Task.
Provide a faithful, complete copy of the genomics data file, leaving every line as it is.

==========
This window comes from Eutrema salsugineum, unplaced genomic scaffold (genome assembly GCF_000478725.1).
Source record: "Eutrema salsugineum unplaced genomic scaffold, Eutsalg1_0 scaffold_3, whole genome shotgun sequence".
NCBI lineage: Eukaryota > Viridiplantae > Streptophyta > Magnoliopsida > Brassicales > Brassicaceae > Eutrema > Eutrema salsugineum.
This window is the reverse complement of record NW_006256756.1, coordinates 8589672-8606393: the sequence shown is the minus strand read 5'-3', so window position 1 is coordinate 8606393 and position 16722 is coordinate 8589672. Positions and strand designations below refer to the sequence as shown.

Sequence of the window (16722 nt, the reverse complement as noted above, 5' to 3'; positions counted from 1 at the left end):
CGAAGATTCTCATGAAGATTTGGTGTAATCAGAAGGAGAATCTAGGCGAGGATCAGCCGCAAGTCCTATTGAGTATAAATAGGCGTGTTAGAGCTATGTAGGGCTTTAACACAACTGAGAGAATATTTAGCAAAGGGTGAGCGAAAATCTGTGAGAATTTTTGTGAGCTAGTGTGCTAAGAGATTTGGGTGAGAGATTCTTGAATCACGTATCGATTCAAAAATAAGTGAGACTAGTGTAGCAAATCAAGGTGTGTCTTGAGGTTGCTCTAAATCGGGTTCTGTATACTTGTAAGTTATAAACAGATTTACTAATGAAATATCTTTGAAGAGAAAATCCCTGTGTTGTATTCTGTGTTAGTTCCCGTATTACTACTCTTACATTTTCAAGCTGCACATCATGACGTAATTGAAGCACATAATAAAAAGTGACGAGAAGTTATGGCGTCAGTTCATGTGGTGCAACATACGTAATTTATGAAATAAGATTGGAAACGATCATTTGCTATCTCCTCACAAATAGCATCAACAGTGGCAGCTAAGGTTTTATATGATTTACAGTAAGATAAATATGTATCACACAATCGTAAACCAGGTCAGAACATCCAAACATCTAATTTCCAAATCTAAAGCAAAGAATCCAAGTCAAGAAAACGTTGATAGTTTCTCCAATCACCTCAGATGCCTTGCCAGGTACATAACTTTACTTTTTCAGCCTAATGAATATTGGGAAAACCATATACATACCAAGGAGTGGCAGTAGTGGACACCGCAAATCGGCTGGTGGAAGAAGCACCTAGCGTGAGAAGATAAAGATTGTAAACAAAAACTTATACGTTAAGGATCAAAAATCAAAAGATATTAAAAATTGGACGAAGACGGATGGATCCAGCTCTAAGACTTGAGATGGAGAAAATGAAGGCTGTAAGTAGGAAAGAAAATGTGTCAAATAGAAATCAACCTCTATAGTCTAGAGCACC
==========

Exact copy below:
This window comes from Eutrema salsugineum, unplaced genomic scaffold (genome assembly GCF_000478725.1).
Source record: "Eutrema salsugineum unplaced genomic scaffold, Eutsalg1_0 scaffold_3, whole genome shotgun sequence".
NCBI lineage: Eukaryota > Viridiplantae > Streptophyta > Magnoliopsida > Brassicales > Brassicaceae > Eutrema > Eutrema salsugineum.
This window is the reverse complement of record NW_006256756.1, coordinates 8589672-8606393: the sequence shown is the minus strand read 5'-3', so window position 1 is coordinate 8606393 and position 16722 is coordinate 8589672. Positions and strand designations below refer to the sequence as shown.

Sequence of the window (16722 nt, the reverse complement as noted above, 5' to 3'; positions counted from 1 at the left end):
CGAAGATTCTCATGAAGATTTGGTGTAATCAGAAGGAGAATCTAGGCGAGGATCAGCCGCAAGTCCTATTGAGTATAAATAGGCGTGTTAGAGCTATGTAGGGCTTTAACACAACTGAGAGAATATTTAGCAAAGGGTGAGCGAAAATCTGTGAGAATTTTTGTGAGCTAGTGTGCTAAGAGATTTGGGTGAGAGATTCTTGAATCACGTATCGATTCAAAAATAAGTGAGACTAGTGTAGCAAATCAAGGTGTGTCTTGAGGTTGCTCTAAATCGGGTTCTGTATACTTGTAAGTTATAAACAGATTTACTAATGAAATATCTTTGAAGAGAAAATCCCTGTGTTGTATTCTGTGTTAGTTCCCGTATTACTACTCTTACATTTTCAAGCTGCACATCATGACGTAATTGAAGCACATAATAAAAAGTGACGAGAAGTTATGGCGTCAGTTCATGTGGTGCAACATACGTAATTTATGAAATAAGATTGGAAACGATCATTTGCTATCTCCTCACAAATAGCATCAACAGTGGCAGCTAAGGTTTTATATGATTTACAGTAAGATAAATATGTATCACACAATCGTAAACCAGGTCAGAACATCCAAACATCTAATTTCCAAATCTAAAGCAAAGAATCCAAGTCAAGAAAACGTTGATAGTTTCTCCAATCACCTCAGATGCCTTGCCAGGTACATAACTTTACTTTTTCAGCCTAATGAATATTGGGAAAACCATATACATACCAAGGAGTGGCAGTAGTGGACACCGCAAATCGGCTGGTGGAAGAAGCACCTAGCGTGAGAAGATAAAGATTGTAAACAAAAACTTATACGTTAAGGATCAAAAATCAAAAGATATTAAAAATTGGACGAAGACGGATGGATCCAGCTCTAAGACTTGAGATGGAGAAAATGAAGGCTGTAAGTAGGAAAGAAAATGTGTCAAATAGAAATCAACCTCTATAGTCTAGAGCACC